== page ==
“Whoever sheds the blood of a human, by a human shall that person’s blood be shed; for in his own image God made humankind.”
The sanctity of life is not absolute: the punishment for murder is death. 5 But it is clear that the intention of the passage is to deter people from shedding blood.
It should also be noted that all humanity is made in the image of God. This status is not reserved for Israel or any other segment of humanity.
The distinction between male and female in Gen 1:27 leads directly to the command to be fruitful and multiply and fill the earth. In Jewish tradition, this has often been viewed as a commandment, which would exclude the option of celibacy for the religiously observant. The Priestly account of creation, then, affirms human sexuality, and seems to rule out at the outset an ethic of abstinence and asceticism. This point is important, as the Priestly rules of purity in Leviticus have often been taken to suggest a rather negative view of sexuality. In its context in Genesis, however, the directive to increase and multiply is rather an exhortation, or even an authorization: it is good to marry and have children. One might well argue that this commandment, if such it be, has now been adequately fulfilled. The problem in the modern world is population control. This was seldom a problem in the ancient world, because of short life spans and the inability to control the spread of disease. (Plague and disease are created specifically to prevent over- population in Babylonian mythology.) As we will find in Genesis 2, Genesis 1 is an attempt to explain the world as the author saw it, rather than a prescription that can be taken as valid in all times and places.
Gen 1:27 is often invoked in modern debates about homosexuality on the grounds that people were created male and female so that they might procreate. The primeval couple were Adam and Eve, not Adam and Steve. It should be clear that no such argument can be based on Genesis 1. As we have seen, the account of creation in Genesis 1 is highly schematic. To say that God created Day and Night is not to deny that there are such things as Dusk and Dawn. Genesis only makes sweeping generalities, emphasizing the typical. Transgender people, and people whose sexuality are ambiguous are presumably created by God too, and Genesis says nothing to suggest that they are not the image of God.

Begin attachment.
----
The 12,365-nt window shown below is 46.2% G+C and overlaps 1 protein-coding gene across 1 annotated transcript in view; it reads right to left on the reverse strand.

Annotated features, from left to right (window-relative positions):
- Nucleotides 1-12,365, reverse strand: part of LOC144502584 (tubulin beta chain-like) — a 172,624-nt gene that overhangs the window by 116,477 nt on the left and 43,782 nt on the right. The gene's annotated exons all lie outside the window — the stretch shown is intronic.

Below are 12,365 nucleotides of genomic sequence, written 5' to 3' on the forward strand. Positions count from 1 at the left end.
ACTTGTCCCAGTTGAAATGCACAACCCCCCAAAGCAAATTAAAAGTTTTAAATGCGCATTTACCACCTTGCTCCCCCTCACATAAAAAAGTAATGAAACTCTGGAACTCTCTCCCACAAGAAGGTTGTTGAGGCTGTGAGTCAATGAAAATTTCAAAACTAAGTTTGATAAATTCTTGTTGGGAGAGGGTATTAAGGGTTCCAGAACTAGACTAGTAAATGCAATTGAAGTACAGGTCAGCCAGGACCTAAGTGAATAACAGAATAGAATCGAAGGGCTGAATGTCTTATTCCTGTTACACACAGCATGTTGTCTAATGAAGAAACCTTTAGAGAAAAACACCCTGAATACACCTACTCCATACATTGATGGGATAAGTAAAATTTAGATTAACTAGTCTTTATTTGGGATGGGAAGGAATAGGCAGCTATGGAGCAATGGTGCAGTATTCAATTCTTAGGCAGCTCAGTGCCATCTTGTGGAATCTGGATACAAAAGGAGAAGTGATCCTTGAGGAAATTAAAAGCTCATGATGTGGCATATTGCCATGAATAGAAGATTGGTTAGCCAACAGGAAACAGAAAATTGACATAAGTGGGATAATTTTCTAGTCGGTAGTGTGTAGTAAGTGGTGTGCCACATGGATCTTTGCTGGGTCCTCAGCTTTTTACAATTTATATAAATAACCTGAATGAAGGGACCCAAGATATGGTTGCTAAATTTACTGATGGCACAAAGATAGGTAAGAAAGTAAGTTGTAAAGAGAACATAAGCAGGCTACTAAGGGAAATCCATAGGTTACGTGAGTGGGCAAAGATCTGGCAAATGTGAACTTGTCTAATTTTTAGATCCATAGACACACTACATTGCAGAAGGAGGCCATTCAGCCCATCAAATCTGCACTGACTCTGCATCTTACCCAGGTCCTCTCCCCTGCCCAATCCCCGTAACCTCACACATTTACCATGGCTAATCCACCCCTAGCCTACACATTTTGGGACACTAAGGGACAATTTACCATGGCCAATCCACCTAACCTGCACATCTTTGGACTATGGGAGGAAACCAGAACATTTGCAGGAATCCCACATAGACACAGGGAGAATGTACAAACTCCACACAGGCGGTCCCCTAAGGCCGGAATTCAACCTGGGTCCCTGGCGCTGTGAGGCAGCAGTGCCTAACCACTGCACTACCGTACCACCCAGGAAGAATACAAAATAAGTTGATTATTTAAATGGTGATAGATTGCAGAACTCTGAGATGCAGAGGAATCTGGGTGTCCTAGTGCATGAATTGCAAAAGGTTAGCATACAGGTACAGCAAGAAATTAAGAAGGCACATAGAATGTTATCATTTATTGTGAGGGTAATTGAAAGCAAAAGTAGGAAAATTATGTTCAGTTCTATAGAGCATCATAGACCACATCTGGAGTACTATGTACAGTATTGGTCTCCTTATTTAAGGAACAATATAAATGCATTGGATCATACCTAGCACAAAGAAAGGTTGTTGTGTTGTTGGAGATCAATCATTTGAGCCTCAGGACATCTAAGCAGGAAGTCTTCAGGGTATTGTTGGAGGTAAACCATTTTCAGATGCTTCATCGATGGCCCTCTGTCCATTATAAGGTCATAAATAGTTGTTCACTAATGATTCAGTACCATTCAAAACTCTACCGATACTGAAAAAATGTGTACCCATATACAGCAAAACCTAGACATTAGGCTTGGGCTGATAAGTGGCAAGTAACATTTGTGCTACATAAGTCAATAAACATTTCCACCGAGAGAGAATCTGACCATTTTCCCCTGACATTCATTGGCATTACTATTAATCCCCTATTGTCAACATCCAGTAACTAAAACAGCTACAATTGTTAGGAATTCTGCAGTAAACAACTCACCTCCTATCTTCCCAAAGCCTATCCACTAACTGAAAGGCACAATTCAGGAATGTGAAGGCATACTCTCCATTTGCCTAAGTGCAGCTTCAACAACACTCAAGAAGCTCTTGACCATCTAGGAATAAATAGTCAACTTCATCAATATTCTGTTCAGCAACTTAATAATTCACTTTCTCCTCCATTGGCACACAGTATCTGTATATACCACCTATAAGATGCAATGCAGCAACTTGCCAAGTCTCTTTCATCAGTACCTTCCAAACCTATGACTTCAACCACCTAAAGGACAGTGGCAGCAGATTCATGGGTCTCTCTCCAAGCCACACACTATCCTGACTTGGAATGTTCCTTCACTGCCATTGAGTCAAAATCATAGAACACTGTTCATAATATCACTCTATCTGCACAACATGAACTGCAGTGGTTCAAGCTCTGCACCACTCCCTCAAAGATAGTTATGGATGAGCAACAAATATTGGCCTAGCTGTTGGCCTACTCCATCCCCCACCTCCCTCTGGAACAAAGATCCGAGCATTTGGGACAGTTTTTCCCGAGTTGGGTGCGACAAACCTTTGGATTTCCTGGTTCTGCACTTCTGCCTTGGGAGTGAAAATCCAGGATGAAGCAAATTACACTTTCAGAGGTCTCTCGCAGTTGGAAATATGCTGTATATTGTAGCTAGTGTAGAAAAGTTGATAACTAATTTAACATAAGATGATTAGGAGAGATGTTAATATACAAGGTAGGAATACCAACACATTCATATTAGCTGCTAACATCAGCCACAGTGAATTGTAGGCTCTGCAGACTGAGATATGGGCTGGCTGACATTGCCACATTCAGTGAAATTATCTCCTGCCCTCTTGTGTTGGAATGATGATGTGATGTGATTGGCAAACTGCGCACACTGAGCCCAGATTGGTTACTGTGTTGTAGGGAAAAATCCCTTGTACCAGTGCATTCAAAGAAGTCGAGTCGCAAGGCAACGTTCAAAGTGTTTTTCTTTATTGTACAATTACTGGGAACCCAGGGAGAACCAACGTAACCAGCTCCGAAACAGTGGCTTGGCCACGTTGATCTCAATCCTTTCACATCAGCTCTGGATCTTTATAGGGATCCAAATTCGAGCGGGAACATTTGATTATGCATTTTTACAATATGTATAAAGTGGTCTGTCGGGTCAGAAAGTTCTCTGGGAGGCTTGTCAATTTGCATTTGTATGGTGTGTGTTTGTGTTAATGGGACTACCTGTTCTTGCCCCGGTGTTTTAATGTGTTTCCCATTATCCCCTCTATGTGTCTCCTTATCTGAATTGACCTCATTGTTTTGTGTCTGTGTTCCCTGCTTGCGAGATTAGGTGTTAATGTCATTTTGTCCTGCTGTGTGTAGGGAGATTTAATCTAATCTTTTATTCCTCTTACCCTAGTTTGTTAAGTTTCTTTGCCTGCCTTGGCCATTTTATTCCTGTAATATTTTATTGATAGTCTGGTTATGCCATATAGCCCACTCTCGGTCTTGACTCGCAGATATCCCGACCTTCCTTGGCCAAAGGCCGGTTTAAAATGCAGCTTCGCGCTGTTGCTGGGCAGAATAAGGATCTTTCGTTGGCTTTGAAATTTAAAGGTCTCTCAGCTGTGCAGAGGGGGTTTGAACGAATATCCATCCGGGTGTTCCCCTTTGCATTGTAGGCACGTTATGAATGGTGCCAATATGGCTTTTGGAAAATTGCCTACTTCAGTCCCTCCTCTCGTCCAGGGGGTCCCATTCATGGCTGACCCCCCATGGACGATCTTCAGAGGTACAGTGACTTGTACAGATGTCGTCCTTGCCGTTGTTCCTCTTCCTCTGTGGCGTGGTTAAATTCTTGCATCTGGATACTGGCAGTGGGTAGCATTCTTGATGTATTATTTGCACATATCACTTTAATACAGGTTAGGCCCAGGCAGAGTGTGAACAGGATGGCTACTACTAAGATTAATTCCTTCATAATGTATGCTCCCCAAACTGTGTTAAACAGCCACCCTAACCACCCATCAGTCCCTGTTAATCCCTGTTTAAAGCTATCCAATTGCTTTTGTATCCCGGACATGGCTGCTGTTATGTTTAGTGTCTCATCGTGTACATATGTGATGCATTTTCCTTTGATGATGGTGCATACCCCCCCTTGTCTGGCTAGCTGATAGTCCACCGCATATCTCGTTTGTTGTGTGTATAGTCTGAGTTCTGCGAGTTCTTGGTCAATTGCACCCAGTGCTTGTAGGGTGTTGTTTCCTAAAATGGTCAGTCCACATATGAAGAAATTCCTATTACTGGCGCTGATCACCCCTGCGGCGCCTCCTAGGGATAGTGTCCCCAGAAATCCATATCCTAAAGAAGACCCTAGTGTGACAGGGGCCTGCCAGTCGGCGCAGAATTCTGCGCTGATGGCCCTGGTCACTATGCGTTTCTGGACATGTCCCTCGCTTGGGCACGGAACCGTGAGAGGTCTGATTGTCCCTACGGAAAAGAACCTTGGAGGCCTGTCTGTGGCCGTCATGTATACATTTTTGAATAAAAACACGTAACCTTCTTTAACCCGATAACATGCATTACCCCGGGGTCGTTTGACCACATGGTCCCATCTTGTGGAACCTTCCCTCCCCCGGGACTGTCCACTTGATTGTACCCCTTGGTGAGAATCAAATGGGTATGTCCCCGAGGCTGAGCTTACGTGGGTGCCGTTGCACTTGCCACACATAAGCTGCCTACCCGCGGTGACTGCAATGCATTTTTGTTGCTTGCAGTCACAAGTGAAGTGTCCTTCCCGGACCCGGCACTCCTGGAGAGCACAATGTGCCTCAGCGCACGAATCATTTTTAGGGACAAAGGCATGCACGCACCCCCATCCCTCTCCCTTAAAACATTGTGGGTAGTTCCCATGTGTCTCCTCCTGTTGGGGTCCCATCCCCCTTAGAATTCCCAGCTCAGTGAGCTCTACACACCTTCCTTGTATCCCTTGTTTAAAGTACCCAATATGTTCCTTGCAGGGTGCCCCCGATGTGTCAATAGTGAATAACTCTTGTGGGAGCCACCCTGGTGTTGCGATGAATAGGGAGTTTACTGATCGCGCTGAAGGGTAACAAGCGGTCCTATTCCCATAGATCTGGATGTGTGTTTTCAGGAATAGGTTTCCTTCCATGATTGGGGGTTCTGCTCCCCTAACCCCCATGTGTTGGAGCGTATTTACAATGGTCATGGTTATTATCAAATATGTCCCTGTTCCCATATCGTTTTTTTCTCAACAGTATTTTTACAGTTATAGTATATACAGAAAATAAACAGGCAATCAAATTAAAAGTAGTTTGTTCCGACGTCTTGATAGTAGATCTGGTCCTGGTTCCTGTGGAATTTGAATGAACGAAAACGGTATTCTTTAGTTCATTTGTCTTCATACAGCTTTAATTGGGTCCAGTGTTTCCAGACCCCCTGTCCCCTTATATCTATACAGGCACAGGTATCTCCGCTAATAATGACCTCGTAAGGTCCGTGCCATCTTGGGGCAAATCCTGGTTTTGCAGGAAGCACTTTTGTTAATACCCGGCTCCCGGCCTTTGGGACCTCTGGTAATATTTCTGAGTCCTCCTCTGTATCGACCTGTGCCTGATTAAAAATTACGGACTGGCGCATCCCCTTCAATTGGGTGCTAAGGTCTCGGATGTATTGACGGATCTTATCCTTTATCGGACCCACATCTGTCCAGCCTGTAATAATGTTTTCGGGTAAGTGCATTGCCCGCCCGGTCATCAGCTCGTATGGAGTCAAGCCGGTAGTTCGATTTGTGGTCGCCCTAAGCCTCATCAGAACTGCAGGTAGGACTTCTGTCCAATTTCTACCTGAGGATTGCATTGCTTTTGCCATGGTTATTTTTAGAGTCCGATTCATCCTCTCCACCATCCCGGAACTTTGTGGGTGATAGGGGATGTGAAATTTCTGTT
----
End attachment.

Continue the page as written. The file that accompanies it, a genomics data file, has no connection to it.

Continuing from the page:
There are only two unambiguous statements about homosexual relations in the Hebrew Bible. Both, as it happens, are in the Priestly tradition, more specifically in the Holiness Code, in Lev 18:22 and 20:13. These verses declare that “if a man lies with a male as with a woman” (literally, “the lyings of a woman”), it is an abomination, and both must be put to death. Scholars debate the exact meaning of “the lyings of a woman” but the reference is most probably to male homosexual relations. Remarkably, lesbian relations are not singled out for condemnation anywhere in the Hebrew Bible. Leviticus does not appeal to the account of creation as the basis for this ruling. It seems to be part of a priestly concern with improper combinations: “you shall not let your animals breed with a different kind, you shall not sow your field with two kinds of seed, nor shall you put on a garment made of two different materials” (Lev 19:19). Few people in the modern world regard all these prohibitions as binding. For our purposes, it is enough to note that Genesis 1 does not address the question of homosexual relations at all. Gen 1:28 tells the first human beings to have “dominion over the fish of the sea and over the birds of the air and over every living thing.”
This verse has drawn the ire of some environmentalists, who trace the human exploitation of nature to biblical roots. Human sovereignty over creation has not always been a blessing, and it has often been abused. Genesis, however, was not giving humanity a license to do whatever it wished. Genesis 1 only allows for vegetarian food: “See I have given you every plant yielding seed that is upon the face of all the earth, and every tree with seed in its fruit; you shall have them for food.” Only after the Flood will provision be made for eating meat. In the P account, creation is good and self-sustaining even before humanity is created. In Genesis 2, the rest of creation exists to serve humanity’s needs.
The Sabbath rest, with which the account of creation ends, also sets a limit to the human exploitation of the earth. The implications of the Sabbath will later be filled out in Exodus 20:9 (a priestly addition to the Decalogue): Six days you shall labor and do all your work, but the seventh day is a Sabbath to the Lord your God; you shall not do any work – you, our son or your daughter, your male or female slave, your livestock, or the alien resident in your towns. For in six days the Lord made heaven and earth the sea and all that is in them, but rested the seventh day.”
Perhaps the most striking thing about the Priestly creation account, 8 however, is its positive tone. Everything is very good. The origin of sin and evil is not addressed. The story in Genesis 2-3 will set a very different tone.
This is not the only account of creation that we find in the Bible. The prophets and poetic books often allude to a more openly mythological account, in which the Lord “stretches out Zaphon over the void, and hangs the earth upon nothing” (Job 26: 7). Creation also involved a battle with the Sea and its monsters: “By his power, he stilled the Sea; by his understanding he struck down Rahab” (Job 26:12; compare Isa 51:9). The idea that creation involves a battle with the Deep and its monsters is familiar from Ancient Near Eastern mythology. According to Psalm 104, God set the earth on its foundations and set a boundary for the sea that it must not pass (Psalm 104:9). We should not then think of Genesis 1 simply as the biblical account of creation, but rather as one of several accounts, which acquires special importance because of its place at the beginning of the canonical text.